There are so many reasons to mediate your dispute, rather than litigate it. Below are the reasons environmentally aware people would want to mediate:
- 1. You will save trees. Litigation often requires a lot of paper. I have had litigated cases that take up four banker boxes or more of papers. What is written on all of these pages? There are:
- a. Motions, responses to motions and replies to motions. During litigation, the parties can file motions requesting such things as: sanctions, temporary orders, orders compelling compliance with orders, orders for experts and orders to limit evidence at trial.
- b. Letters between counsel or parties. Some cases seem to require an exchange of correspondence almost every week. In letters, attorneys or parties make accusations, seek documents or information or exchange proposals.
- c. Documents, documents, documents. To win a case, one generally needs proof in the form of written documentation. Litigants often have to subpoena records and scour their own records to find documents. A litigant has a duty to exchange relevant documents with the other side. It is common practice to make a copy of all relevant documents for the other party or parties. Further, a litigant has to make another copy to mark as exhibits for trial and another copy to provide to the Judge. There are literally thousands of pages that get exchanged in many cases.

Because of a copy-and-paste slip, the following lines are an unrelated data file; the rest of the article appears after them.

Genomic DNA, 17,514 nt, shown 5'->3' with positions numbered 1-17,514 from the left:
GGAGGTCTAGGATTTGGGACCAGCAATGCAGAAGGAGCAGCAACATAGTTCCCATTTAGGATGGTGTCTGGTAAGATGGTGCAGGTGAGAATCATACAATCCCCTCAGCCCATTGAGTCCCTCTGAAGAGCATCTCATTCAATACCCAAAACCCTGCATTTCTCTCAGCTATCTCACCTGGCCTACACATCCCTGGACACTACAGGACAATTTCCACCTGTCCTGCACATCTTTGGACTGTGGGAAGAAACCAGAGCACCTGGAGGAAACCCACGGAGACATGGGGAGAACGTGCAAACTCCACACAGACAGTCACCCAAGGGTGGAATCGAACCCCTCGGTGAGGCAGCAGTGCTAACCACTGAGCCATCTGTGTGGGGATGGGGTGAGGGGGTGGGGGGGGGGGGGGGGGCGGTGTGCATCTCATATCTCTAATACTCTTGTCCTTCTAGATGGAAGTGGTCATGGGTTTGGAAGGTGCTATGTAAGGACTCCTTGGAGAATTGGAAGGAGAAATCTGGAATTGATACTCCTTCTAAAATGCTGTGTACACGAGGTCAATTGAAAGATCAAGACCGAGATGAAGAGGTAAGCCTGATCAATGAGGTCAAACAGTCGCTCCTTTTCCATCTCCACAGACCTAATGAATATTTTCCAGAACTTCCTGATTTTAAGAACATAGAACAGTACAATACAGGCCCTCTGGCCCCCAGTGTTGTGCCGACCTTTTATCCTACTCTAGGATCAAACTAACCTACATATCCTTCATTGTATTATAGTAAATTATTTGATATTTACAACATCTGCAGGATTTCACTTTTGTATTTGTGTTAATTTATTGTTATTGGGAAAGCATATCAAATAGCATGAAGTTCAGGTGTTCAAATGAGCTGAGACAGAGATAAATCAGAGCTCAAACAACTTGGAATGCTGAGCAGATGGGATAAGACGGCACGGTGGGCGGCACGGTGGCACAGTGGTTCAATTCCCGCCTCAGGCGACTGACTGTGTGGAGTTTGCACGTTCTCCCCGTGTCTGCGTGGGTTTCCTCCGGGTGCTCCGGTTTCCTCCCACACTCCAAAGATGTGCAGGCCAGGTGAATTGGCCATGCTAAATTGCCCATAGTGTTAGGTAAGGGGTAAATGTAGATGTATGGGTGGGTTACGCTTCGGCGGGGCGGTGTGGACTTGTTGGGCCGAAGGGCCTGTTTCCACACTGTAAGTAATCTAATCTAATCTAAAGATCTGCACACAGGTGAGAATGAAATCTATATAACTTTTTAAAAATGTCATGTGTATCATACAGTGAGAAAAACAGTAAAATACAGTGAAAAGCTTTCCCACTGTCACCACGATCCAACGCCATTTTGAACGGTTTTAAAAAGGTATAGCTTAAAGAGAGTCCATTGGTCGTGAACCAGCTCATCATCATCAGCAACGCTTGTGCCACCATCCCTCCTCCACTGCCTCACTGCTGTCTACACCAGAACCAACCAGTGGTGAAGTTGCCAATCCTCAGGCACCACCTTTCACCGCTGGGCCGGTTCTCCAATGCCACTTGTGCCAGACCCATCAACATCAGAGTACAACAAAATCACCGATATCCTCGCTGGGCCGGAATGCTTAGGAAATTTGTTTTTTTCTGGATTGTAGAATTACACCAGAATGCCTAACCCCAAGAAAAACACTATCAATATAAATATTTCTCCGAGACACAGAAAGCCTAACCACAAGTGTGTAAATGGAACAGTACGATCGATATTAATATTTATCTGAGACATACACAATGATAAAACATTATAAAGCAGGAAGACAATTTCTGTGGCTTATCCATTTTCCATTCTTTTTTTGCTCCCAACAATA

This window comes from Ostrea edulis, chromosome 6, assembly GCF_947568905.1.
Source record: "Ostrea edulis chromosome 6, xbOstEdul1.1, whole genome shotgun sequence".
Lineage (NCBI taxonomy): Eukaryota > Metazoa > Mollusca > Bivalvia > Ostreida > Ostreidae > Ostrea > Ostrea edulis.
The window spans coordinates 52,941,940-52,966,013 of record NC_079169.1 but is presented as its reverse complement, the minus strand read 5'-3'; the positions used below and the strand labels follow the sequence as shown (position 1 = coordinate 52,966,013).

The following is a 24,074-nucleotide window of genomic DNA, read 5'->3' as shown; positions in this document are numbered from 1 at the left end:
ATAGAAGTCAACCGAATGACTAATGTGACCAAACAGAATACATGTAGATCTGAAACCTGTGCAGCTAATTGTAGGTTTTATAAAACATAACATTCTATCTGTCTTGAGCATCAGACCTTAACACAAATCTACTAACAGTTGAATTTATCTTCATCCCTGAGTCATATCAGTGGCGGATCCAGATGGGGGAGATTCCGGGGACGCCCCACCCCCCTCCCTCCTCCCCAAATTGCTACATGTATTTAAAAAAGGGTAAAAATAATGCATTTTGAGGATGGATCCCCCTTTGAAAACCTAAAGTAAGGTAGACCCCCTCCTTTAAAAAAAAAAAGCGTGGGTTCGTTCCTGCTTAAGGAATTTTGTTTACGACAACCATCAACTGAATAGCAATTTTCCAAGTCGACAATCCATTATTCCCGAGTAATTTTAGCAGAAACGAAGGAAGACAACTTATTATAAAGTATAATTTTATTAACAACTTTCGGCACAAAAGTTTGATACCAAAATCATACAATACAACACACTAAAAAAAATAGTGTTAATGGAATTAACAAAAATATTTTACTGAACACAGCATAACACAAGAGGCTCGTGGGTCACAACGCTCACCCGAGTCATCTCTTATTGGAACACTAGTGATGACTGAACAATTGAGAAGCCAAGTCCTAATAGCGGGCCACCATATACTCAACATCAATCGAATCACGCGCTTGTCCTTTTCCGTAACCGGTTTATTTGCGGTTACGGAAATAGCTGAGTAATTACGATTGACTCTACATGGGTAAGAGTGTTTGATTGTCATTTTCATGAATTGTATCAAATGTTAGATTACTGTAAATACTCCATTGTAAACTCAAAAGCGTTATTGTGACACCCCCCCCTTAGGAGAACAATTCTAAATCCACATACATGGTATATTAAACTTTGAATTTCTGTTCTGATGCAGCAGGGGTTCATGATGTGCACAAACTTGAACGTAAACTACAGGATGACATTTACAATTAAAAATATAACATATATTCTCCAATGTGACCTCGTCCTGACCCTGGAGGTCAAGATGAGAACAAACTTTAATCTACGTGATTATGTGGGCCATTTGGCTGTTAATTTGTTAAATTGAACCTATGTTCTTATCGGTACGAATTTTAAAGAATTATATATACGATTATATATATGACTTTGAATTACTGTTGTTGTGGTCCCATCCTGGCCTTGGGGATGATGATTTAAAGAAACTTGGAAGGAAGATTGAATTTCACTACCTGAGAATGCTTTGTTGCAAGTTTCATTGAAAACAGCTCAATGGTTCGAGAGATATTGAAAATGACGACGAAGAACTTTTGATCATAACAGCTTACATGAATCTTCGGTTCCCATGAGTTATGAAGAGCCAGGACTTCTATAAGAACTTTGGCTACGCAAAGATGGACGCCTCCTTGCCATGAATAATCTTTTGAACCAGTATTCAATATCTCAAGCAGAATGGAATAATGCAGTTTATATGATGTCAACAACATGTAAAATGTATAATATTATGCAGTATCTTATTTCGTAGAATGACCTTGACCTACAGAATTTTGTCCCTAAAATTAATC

With mediation, there is very little paper used. Mediation facilitates the prompt and easy exchange of information and settlement offers because the parties are in close proximity (the same room or office) and are choosing to work together amicably toward a resolution. Because mediation allows for the prompt resolution of a matter, there is not even time to amass that kind of waste of paper.
- 2. You will reduce your gas usage. With mediation, the matter can often be finalized in one or two sessions. By contrast, litigants often have to drive to and from court multiple times – for status conferences, hearings and trial. Litigants also have to travel to and from their lawyers’ offices and sometimes their experts’ offices as well.
To limit your carbon footprint (and limit your stress, cost and risk), mediation is the smart choice.
Alona M. Gottfried is a mediator and attorney in Arizona. If you have questions about mediation, she can be reached at: 480-998-1500 or firstname.lastname@example.org. This is a general interest article only and is not intended to be legal advice. See a legal professional before making legal decisions.